Thursday, April 28, 2016


It has been a long time since a dedicated visit to the mighty Blackstone Valley. Oh - I do go through there on occasion, as a route back and forth to Rhode Island. And not long ago, about the only caves found there was the Purgatory Chasm series. More modern times have added to those. And it does depend on your definition of the boundaries for the Blackstone River Valley.

A recent lead brought me into the Valley about a dozen miles from Worcester. A stop at the library, and a connection with a local man, gave me the information I needed to pursue that lead. But first - a second visit to Upton's Stone Chamber (sometimes referred to as a 'cave') which is perhaps the best know of these structures in the Northeast. A lot of water in the main room so only a cursory examination could be made.

Next up, was also a second look, at a heavy area of talus on Peppercorn Hill. There are stories of Indian cave(s) here and I did a pretty thorough search a couple of September's ago. However, recent information gave a 'more definitive' location. This ended up being the same major pile of talus I had gone over before, and nothing of any additional significance showed itself.

Moving on, I wanted to look up the first burial ground in Town. Not too much trouble locating this and in the same general area was suppose to be a boulder. A rock mentioned in the WPA's Massachusetts Guide published in 1937. The boulder turned up visible from the same location I parked to hike in to the cemetery.

The 'W.P.A. Boulder'

Day one was finished up looking up the cave location and a good find it was. Looks to be two separate caves in the bottom of a small ledge. If this is indeed the correct location it would be Rattle Snake Cave, of which only one reference, have I found so far.

Cave discovery!

The second day was kicked off looking up an old site from long ago. Indian Cave, whose claim to fame were Native Americans using the area to harvest quartzite. Occasionally this cave has been know as Quartz Cave, along with a couple other names.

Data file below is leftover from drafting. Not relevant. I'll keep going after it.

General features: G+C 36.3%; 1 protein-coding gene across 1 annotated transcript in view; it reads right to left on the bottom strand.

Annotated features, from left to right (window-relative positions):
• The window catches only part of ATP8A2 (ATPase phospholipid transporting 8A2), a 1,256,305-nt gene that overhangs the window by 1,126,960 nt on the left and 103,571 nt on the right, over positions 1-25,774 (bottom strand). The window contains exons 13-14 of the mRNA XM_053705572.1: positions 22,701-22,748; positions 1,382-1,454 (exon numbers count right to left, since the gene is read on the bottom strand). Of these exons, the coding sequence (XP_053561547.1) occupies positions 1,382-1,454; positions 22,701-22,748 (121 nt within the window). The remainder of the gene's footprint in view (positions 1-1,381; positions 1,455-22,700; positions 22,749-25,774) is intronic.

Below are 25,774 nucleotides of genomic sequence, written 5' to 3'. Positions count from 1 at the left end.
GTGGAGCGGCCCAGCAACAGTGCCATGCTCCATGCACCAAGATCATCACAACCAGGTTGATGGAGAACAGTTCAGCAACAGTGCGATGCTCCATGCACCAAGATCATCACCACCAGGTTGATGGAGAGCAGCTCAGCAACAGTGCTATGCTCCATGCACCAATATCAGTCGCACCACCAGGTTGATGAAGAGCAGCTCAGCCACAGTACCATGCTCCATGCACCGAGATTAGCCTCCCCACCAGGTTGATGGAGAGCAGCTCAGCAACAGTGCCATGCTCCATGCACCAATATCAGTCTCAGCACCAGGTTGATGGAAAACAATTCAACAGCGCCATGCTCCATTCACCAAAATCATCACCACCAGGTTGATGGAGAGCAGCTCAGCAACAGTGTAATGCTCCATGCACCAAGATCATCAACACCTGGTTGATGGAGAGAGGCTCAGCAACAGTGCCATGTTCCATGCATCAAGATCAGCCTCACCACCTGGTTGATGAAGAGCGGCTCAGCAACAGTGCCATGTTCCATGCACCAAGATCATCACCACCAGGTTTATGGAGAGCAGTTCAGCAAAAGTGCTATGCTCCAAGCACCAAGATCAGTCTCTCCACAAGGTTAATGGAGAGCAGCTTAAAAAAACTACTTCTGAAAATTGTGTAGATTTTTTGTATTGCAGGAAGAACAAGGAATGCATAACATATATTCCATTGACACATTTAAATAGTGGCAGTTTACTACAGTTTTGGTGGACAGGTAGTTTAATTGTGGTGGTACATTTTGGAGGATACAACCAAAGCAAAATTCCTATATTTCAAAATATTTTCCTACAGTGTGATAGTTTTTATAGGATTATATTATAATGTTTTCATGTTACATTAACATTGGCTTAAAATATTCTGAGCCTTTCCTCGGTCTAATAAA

The Indian Cave

The remainder of the day - and trip - took me back into Rhode Island. The Cobble Rock area was visited, particularly to look over other rocky formations in the area. Connors Farm in Smithfield was checked out before heading home. This fine piece of conservation property was said to have 'caves'. What cave formations that may be here, are VERY minor - at best.

Wednesday, April 20, 2016

Great Barrington to Red Rock

Back to the southern Berkshires with master of south county history, Gary L.. Two sites in Great Barrington were looked at. The first was a split rock along the Appalachian Trail (very minor formation) and a BIG boulder not far from the ski area.

The Butternut Boulder

We followed with a visit to Red Rock, NY and its namesake rock. Tradition has it the rock was painted red so the town would have an actual 'red rock' to name the town after! Around 1860, a marble obelisk was placed upon the rocky summit.

Saturday, April 16, 2016

Greenfield to the Berkshires via The Mohawk

A chance to drop in at another postcard show. So Off to Greenfield I go. Not too bad a selection of cards, and afterwards, the opportunity to visit the local Bear's Den.

Out of the Bear's Den